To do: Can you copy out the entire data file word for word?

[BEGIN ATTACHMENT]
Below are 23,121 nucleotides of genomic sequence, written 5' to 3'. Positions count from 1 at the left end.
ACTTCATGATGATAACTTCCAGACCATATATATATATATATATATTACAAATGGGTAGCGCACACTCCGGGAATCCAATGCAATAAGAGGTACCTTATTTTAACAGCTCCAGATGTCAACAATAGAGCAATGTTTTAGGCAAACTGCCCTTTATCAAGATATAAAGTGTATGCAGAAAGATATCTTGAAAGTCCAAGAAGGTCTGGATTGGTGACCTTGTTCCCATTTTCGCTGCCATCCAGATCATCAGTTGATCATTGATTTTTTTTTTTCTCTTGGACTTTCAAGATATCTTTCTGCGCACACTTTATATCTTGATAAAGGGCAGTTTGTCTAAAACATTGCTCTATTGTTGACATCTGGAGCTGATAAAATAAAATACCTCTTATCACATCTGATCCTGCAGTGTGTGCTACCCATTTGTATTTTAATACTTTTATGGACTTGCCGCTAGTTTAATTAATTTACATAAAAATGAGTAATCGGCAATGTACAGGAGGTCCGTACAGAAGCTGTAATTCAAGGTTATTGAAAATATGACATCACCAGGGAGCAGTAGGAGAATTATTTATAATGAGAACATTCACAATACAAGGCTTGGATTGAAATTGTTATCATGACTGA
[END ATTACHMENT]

Below are 23,121 nucleotides of genomic sequence, written 5' to 3'. Positions count from 1 at the left end.
ACTTCATGATGATAACTTCCAGACCATATATATATATATATATATTACAAATGGGTAGCGCACACTCCGGGAATCCAATGCAATAAGAGGTACCTTATTTTAACAGCTCCAGATGTCAACAATAGAGCAATGTTTTAGGCAAACTGCCCTTTATCAAGATATAAAGTGTATGCAGAAAGATATCTTGAAAGTCCAAGAAGGTCTGGATTGGTGACCTTGTTCCCATTTTCGCTGCCATCCAGATCATCAGTTGATCATTGATTTTTTTTTTTCTCTTGGACTTTCAAGATATCTTTCTGCGCACACTTTATATCTTGATAAAGGGCAGTTTGTCTAAAACATTGCTCTATTGTTGACATCTGGAGCTGATAAAATAAAATACCTCTTATCACATCTGATCCTGCAGTGTGTGCTACCCATTTGTATTTTAATACTTTTATGGACTTGCCGCTAGTTTAATTAATTTACATAAAAATGAGTAATCGGCAATGTACAGGAGGTCCGTACAGAAGCTGTAATTCAAGGTTATTGAAAATATGACATCACCAGGGAGCAGTAGGAGAATTATTTATAATGAGAACATTCACAATACAAGGCTTGGATTGAAATTGTTATCATGACTGA